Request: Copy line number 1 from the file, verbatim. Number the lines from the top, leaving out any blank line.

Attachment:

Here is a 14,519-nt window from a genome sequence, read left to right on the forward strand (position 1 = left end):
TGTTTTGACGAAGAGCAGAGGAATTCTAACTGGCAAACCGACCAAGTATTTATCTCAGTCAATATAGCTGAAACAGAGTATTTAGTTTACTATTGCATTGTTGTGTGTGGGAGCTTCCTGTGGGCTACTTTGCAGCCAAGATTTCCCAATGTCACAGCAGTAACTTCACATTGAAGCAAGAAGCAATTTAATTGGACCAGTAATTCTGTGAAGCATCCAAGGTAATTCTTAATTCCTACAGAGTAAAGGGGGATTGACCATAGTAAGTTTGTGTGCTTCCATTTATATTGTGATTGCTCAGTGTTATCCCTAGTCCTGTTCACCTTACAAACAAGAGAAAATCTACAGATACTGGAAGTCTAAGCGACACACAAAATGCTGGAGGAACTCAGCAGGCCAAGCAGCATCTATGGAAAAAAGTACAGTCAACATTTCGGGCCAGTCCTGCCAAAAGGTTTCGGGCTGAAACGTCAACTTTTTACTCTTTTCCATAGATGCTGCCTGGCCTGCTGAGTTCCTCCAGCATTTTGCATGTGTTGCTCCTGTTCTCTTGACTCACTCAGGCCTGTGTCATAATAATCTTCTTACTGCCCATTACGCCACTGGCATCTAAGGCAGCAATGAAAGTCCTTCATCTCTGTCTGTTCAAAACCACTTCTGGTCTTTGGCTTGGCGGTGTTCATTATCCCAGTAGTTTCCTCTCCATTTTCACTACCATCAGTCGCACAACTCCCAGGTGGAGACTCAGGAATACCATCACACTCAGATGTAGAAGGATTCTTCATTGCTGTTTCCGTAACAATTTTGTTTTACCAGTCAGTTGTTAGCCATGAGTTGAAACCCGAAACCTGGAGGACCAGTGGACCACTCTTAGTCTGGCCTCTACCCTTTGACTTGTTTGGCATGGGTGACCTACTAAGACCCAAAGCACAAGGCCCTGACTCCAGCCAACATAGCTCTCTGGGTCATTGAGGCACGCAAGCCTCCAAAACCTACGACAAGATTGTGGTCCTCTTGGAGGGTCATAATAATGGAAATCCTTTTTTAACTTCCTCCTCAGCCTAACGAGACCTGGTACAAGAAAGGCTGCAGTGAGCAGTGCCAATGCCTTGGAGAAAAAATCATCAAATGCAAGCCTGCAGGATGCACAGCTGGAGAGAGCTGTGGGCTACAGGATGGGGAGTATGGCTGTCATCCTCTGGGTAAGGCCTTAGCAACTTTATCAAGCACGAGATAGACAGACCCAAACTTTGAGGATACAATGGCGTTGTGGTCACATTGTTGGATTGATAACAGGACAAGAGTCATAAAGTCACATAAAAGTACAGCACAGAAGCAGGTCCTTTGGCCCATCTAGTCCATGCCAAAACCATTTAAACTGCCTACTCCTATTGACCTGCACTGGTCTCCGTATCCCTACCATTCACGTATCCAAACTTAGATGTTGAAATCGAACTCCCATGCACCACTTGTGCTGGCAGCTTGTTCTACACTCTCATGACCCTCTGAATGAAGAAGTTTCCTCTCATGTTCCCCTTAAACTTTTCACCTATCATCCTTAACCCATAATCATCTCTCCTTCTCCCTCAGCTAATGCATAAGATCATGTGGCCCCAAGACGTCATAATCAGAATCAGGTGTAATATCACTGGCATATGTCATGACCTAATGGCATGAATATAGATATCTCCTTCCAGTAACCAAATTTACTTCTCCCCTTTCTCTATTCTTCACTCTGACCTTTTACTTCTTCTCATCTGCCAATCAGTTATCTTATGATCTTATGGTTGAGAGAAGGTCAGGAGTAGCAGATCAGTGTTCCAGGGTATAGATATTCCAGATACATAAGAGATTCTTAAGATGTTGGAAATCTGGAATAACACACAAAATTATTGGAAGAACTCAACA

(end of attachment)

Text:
Here is a 14,519-nt window from a genome sequence, read left to right on the forward strand (position 1 = left end):